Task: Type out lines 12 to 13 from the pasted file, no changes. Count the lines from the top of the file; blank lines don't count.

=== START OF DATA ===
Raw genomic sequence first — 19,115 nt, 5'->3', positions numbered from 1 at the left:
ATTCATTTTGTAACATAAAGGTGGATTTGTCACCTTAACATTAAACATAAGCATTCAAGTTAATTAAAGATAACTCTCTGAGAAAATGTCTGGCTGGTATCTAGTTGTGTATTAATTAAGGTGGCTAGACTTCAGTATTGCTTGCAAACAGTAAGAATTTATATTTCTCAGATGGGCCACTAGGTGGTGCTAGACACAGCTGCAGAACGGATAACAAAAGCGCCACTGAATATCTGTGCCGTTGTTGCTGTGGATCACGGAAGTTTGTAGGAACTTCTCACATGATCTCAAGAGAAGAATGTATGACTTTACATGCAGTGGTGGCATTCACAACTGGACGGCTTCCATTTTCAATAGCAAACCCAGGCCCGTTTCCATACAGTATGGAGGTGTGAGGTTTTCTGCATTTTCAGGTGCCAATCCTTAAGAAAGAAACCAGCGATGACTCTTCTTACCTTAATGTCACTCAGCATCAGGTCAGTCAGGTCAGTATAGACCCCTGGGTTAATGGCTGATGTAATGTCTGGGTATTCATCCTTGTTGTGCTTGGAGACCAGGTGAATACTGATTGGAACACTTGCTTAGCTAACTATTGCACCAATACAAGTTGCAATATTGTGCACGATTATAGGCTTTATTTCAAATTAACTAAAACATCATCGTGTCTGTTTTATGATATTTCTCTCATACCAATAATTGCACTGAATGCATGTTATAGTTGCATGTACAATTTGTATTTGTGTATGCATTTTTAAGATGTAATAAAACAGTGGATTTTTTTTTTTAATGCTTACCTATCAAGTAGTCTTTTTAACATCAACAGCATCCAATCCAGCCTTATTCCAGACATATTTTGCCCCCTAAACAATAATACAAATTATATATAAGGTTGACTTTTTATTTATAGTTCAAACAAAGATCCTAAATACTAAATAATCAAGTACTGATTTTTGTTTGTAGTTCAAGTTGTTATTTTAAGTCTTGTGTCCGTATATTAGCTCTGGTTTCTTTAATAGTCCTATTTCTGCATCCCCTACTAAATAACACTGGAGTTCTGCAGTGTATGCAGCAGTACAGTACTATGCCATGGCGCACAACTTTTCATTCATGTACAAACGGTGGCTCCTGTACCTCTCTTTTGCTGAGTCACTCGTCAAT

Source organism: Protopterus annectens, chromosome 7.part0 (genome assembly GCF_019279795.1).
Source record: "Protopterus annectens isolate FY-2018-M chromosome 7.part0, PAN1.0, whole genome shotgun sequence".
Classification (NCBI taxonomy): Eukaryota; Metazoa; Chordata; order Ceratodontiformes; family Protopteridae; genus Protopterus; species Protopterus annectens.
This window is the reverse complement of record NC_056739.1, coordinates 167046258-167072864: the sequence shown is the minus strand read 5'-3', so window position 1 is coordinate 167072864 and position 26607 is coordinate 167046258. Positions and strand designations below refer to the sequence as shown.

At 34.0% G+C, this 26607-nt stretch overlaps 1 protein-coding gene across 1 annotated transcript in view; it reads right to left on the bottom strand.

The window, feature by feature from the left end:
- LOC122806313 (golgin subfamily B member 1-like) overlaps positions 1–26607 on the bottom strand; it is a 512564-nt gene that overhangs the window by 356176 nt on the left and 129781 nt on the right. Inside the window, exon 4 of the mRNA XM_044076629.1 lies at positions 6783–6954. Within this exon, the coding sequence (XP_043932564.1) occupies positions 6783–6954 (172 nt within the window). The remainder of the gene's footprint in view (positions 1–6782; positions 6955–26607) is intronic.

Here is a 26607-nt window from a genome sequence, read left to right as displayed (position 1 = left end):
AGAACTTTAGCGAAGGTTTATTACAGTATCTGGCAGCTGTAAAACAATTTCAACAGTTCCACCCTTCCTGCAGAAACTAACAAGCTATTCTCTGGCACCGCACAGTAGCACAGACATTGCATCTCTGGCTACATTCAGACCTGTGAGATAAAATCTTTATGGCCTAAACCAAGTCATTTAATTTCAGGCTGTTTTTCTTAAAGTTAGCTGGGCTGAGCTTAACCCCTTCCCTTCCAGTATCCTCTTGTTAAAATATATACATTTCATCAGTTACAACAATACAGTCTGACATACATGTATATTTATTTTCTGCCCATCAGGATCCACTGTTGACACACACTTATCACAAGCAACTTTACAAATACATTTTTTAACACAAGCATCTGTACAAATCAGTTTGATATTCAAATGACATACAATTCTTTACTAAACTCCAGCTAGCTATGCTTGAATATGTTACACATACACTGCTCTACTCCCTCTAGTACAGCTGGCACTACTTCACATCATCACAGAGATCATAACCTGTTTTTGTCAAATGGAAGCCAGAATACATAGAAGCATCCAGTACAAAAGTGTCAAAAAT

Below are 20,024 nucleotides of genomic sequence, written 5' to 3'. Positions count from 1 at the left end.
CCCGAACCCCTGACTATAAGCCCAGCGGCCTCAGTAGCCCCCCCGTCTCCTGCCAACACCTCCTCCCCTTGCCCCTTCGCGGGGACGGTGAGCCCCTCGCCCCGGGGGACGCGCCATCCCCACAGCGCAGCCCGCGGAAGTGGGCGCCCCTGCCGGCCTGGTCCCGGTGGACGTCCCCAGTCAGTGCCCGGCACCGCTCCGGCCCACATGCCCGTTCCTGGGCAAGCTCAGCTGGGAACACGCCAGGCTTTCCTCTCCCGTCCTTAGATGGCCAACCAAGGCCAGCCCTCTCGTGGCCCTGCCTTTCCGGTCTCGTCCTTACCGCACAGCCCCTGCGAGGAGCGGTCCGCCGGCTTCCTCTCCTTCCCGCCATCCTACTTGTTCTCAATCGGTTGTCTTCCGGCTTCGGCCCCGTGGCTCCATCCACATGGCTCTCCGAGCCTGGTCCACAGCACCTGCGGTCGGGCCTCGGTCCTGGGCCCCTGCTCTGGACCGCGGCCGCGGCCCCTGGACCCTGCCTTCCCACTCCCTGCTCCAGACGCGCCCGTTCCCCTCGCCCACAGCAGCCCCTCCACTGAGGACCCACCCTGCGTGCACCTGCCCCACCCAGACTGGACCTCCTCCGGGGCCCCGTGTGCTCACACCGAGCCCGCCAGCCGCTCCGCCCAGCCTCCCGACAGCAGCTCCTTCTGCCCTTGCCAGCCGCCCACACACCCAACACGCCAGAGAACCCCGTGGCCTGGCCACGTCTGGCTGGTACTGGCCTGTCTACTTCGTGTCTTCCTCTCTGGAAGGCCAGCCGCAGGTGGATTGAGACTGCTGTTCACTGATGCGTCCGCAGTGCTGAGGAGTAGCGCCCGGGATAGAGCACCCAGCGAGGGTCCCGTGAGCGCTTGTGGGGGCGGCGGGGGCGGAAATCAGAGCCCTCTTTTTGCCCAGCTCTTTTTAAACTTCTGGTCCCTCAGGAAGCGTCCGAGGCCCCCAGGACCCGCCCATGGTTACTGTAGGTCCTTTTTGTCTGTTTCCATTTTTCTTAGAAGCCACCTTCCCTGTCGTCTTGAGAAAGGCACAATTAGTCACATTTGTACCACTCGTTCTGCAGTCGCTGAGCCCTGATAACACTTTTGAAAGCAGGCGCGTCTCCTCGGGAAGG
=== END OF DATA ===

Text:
Below are 20,024 nucleotides of genomic sequence, written 5' to 3'. Positions count from 1 at the left end.
CCCGAACCCCTGACTATAAGCCCAGCGGCCTCAGTAGCCCCCCCGTCTCCTGCCAACACCTCCTCCCCTTGCCCCTTCGCGGGGACGGTGAGCCCCTCGCCCCGGGGGACGCGCCATCCCCACAGCGCAGCCCGCGGAAGTGGGCGCCCCTGCCGGCCTGGTCCCGGTGGACGTCCCCAGTCAGTGCCCGGCACCGCTCCGGCCCACATGCCCGTTCCTGGGCAAGCTCAGCTGGGAACACGCCAGGCTTTCCTCTCCCGTCCTTAGATGGCCAACCAAGGCCAGCCCTCTCGTGGCCCTGCCTTTCCGGTCTCGTCCTTACCGCACAGCCCCTGCGAGGAGCGGTCCGCCGGCTTCCTCTCCTTCCCGCCATCCTACTTGTTCTCAATCGGTTGTCTTCCGGCTTCGGCCCCGTGGCTCCATCCACATGGCTCTCCGAGCCTGGTCCACAGCACCTGCGGTCGGGCCTCGGTCCTGGGCCCCTGCTCTGGACCGCGGCCGCGGCCCCTGGACCCTGCCTTCCCACTCCCTGCTCCAGACGCGCCCGTTCCCCTCGCCCACAGCAGCCCCTCCACTGAGGACCCACCCTGCGTGCACCTGCCCCACCCAGACTGGACCTCCTCCGGGGCCCCGTGTGCTCACACCGAGCCCGCCAGCCGCTCCGCCCAGCCTCCCGACAGCAGCTCCTTCTGCCCTTGCCAGCCGCCCACACACCCAACACGCCAGAGAACCCCGTGGCCTGGCCACGTCTGGCTGGTACTGGCCTGTCTACTTCGTGTCTTCCTCTCTGGAAGGCCAGCCGCAGGTGGATTGAGACTGCTGTTCACTGATGCGTCCGCAGTGCTGAGGAGTAGCGCCCGGGATAGAGCACCCAGCGAGGGTCCCGTGAGCGCTTGTGGGGGCGGCGGGGGCGGAAATCAGAGCCCTCTTTTTGCCCAGCTCTTTTTAAACTTCTGGTCCCTCAGGAAGCGTCCGAGGCCCCCAGGACCCGCCCATGGTTACTGTAGGTCCTTTTTGTCTGTTTCCATTTTTCTTAGAAGCCACCTTCCCTGTCGTCTTGAGAAAGGCACAATTAGTCACATTTGTACCACTCGTTCTGCAGTCGCTGAGCCCTGATAACACTTTTGAAAGCAGGCGCGTCTCCTCGGGAAGG